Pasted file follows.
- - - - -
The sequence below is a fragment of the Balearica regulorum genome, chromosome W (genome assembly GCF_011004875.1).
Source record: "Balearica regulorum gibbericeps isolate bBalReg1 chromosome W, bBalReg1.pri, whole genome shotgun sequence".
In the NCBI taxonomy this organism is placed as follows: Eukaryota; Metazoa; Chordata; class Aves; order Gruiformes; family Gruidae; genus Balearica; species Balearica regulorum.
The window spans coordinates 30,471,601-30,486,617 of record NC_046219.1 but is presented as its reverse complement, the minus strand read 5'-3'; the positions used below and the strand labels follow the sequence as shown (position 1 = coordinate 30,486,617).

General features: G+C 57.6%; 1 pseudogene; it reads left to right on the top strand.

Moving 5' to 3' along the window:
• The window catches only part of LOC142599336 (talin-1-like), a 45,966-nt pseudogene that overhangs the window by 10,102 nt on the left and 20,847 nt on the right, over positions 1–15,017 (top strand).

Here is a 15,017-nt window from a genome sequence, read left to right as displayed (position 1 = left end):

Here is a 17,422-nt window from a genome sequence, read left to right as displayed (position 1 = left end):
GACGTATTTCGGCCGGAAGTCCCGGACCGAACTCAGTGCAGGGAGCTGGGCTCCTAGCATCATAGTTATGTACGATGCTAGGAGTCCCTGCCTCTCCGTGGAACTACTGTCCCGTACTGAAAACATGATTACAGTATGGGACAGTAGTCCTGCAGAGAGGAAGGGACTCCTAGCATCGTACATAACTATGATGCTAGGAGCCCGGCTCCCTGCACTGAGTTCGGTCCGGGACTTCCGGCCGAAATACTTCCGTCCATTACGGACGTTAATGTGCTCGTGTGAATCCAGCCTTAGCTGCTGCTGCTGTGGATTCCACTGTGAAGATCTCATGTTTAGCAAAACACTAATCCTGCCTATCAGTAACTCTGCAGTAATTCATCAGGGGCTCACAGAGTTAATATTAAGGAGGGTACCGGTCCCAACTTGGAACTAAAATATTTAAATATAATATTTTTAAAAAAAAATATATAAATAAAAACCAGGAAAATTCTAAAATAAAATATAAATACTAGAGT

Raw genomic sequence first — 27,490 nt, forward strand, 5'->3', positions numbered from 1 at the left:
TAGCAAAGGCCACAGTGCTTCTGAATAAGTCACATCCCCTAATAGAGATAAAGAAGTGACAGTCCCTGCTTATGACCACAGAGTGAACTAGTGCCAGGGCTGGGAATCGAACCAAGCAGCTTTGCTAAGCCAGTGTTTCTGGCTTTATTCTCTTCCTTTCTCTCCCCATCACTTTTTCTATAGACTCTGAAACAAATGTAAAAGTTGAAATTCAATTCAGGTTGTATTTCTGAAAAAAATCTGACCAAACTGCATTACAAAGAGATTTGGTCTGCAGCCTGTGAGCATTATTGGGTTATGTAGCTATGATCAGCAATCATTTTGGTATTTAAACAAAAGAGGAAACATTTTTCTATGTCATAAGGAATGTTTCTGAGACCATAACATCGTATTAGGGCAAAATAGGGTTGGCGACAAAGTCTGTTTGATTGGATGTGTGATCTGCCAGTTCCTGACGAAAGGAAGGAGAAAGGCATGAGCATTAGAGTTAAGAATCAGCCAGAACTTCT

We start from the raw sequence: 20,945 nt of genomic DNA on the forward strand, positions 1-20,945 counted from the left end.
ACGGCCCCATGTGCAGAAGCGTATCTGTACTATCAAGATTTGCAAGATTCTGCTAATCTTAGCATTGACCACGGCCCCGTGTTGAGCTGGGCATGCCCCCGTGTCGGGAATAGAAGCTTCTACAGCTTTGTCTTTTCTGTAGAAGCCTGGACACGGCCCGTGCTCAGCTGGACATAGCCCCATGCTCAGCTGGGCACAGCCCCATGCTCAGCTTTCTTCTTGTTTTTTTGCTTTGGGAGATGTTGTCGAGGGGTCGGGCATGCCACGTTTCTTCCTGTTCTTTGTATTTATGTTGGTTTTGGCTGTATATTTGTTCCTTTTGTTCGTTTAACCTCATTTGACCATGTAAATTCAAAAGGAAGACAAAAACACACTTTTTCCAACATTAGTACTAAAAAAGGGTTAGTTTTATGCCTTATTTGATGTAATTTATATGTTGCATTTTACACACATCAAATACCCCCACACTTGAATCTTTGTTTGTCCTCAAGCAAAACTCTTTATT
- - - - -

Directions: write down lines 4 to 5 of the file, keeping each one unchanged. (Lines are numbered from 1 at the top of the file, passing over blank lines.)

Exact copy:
The window spans coordinates 30,471,601-30,486,617 of record NC_046219.1 but is presented as its reverse complement, the minus strand read 5'-3'; the positions used below and the strand labels follow the sequence as shown (position 1 = coordinate 30,486,617).

General features: G+C 57.6%; 1 pseudogene; it reads left to right on the top strand.